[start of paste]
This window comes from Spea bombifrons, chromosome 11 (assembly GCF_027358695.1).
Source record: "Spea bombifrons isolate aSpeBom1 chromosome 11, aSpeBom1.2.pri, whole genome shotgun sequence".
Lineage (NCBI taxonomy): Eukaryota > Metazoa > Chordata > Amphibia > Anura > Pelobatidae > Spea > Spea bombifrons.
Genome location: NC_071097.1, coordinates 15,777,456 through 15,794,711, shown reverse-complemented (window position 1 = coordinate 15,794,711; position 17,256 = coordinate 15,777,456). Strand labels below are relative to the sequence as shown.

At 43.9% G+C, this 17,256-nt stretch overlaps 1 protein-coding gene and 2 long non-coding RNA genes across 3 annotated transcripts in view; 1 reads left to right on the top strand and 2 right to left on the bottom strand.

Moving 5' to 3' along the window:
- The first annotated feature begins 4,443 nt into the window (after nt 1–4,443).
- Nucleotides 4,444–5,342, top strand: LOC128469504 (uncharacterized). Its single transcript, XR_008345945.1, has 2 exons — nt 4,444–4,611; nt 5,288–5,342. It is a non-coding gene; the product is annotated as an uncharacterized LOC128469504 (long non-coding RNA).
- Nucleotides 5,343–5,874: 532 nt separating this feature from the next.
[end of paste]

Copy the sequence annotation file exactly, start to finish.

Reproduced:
This window comes from Spea bombifrons, chromosome 11 (assembly GCF_027358695.1).
Source record: "Spea bombifrons isolate aSpeBom1 chromosome 11, aSpeBom1.2.pri, whole genome shotgun sequence".
Lineage (NCBI taxonomy): Eukaryota > Metazoa > Chordata > Amphibia > Anura > Pelobatidae > Spea > Spea bombifrons.
Genome location: NC_071097.1, coordinates 15,777,456 through 15,794,711, shown reverse-complemented (window position 1 = coordinate 15,794,711; position 17,256 = coordinate 15,777,456). Strand labels below are relative to the sequence as shown.

At 43.9% G+C, this 17,256-nt stretch overlaps 1 protein-coding gene and 2 long non-coding RNA genes across 3 annotated transcripts in view; 1 reads left to right on the top strand and 2 right to left on the bottom strand.

Moving 5' to 3' along the window:
- The first annotated feature begins 4,443 nt into the window (after nt 1–4,443).
- Nucleotides 4,444–5,342, top strand: LOC128469504 (uncharacterized). Its single transcript, XR_008345945.1, has 2 exons — nt 4,444–4,611; nt 5,288–5,342. It is a non-coding gene; the product is annotated as an uncharacterized LOC128469504 (long non-coding RNA).
- Nucleotides 5,343–5,874: 532 nt separating this feature from the next.